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7.1. LAB OBJECTIVE In this lab you will implement position control using simple proportional controllers. The response of the system to a step input will be experimentally determined and compared with theoretical values. 7.2. BACKGROUND 7.2.1. Block diagram

Figure 1 Block diagram of closed-loop position control system of a DC servomotor. The block diagram of a closed loop position control system is shown in Figure 1. The closed loop system transfer function is given by:

K pKm ( s ) = 2 R ( s ) s Tm + s + K p K m

7.2.2. Step Response

Depending on system parameters and the controller gain that we use, the step response could be oscillatory (under damped), critically damped or over damped.

Critical damping condition

For critical damping, the denominator of the closed loop transfer function should have equal roots. The roots will be equal if and only if

1 4 K p K m Tm = 0

K cr = K p = p

1 4 K m Tm

7.2.3. Step response using MATLAB We can simulate the step response of a system using MATLAB. The following lines of code will work, assuming Km, Kp, and Tm have been set to their appropriate values.
numerator = Kp*Km; denominator = [Tm 1 Kp*Km]; sys = tf(numerator, denominator); step(sys);

Consider a second order system of the form as given above with Km = 10 and Tm = 0.25. Then Kp = K cr = 1/(4KmTm) = 0.1 for critical damping. p The following graphs show the step response for different gain values of Kp > K cr , Kp = p

K cr and Kp < K cr . Try it yourself in MATLAB p p

Figure 2 Step response for a critically damped case

Figure 3 Step response for an underdamped case

Figure 4 Step response for an overdamped case

7.3. PRELAB Write a program that implements closed loop position control on the DC servomotor system. Use a step input of 500 counts (half a revolution). Use a sampling frequency of 1000 Hz. Use a gain Kp of 0.008. Collect and store encoder data for 2 seconds, i.e. 2*Fs or 2000 data points. Store the data in an integer array. Note 1: A subroutine called print_matlab can be found in step_plot.c on the course website. This subroutine will accept an array of floats that represents time for the x-axis and an array of integers that represents encoder readings for the y-axis. An m-file called step_plot.m will be created that can be called from within MATLAB. This will produce a plot of the data. The function prototype for this subroutine looks like:
int print_matlab(int N_POINTS, float *time, int *p_data );

Note 2: The control algorithm should be implemented to run in an infinite loop that is exited by hitting a q on the keyboard. Remember that we want to collect data for only a half a second, though. Also make sure you reset the output of all DAC channels to zero when you exit the control loop. Otherwise the motor will keep rotating even after you stop your program execution. You can use the following lines of code for inputting the reference values.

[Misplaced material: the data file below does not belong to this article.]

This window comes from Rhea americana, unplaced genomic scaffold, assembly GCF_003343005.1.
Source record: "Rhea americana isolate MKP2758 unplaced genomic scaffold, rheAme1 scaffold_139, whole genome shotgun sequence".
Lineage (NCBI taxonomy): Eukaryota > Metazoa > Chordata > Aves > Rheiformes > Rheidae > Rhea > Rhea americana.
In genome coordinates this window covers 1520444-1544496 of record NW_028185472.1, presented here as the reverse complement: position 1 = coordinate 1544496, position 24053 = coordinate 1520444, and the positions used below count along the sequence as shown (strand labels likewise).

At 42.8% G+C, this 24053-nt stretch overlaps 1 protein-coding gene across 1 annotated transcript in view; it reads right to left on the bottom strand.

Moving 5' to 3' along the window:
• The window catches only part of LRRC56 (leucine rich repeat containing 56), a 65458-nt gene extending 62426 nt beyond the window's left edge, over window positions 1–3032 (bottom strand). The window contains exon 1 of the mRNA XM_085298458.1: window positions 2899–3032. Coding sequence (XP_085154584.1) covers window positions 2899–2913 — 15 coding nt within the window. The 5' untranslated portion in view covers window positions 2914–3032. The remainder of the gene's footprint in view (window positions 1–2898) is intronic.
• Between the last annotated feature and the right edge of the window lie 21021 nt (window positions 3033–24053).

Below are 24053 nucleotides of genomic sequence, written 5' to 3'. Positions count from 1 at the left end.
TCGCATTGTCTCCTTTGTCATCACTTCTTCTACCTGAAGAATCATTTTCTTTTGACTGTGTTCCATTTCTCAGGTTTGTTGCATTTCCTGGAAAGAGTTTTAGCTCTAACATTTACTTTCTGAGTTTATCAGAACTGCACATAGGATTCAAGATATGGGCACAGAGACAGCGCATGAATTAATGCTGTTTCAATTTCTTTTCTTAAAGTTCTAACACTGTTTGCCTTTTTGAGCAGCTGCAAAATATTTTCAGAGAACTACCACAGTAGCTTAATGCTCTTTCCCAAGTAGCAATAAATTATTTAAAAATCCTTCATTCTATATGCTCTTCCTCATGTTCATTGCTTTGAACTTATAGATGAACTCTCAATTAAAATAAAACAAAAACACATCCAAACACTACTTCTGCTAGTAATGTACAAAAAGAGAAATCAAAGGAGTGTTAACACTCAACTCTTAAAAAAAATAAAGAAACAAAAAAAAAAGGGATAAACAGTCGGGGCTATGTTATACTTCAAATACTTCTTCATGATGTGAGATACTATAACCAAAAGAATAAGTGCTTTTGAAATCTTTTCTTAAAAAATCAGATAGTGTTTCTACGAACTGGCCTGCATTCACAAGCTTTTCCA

while(key != q) /*stop when q is hit */ { /*read encoder*/ /*calculate error*/ /*write out voltage*/ if(kbhit()) //if you hit a key keyboard then read input { key = getch(); if (key == M) //if right arrow key is hit ref_position += 500; else if (key == K) //if left arrow key is hit ref_position -= 500; } /*timing calls*/ }

Every time you hit the right arrow key, this program will increment the reference position by 500 counts. When the left arrow key is hit, it decrements the reference position by 500 counts.

7.4. LAB PROCEDURE 7.4.1. Exercise 1 Implement your position control program. Connect the DAC0 channel to the motor input. Determine the experimental step response for Kp = 0.008. Write down the steady state error value. Remember to test as much of your program as you can using the scope before actually sending voltage signals to the motor. Repeat the above steps for Kp = 0.004 and Kp = 0.001. 7.4.2. Exercise 2 In your position control program, gradually increase the gain Kp in steps of 0.001 until the s shaft exhibits sustained oscillations. Write down the gain value K cr (indices represent critical
s K of the sustained oscillations) at this point. Estimate the period of sustained oscillation Pcr of the shaft from the step response plot.

s Pcr

s s Figure 5 Inducing sustained oscillations for estimating K cr and Pcr .

s s The value of K cr and Pcr will be used in designing the gain value for a PID controller in the s next lab. (Please note that K cr denotes the gain that induces constant oscillation. It is NOT the gain of critical damping.)


1. Using the open-loop transfer function obtained in the previous lab, derive the closed loop transfer function. 2. For the above transfer function, determine the value of the gain that results in a critically damped system. 3. Using MATLAB plot the theoretical step response of the system for the three gain values you tried in the lab. 4. Find the pole locations of the transfer function (roots of the denominator) for the three different gain values that you used in the lab. 5. What is the experimental steady state error? Explain the reason for the steady state error if there is any. Lab report requirements

Solutions to questions in Section 7.5. Hard copy of your commented C-Program. Experimental step response plots. Plot of sustained oscillations and values of Kcr and Pcr.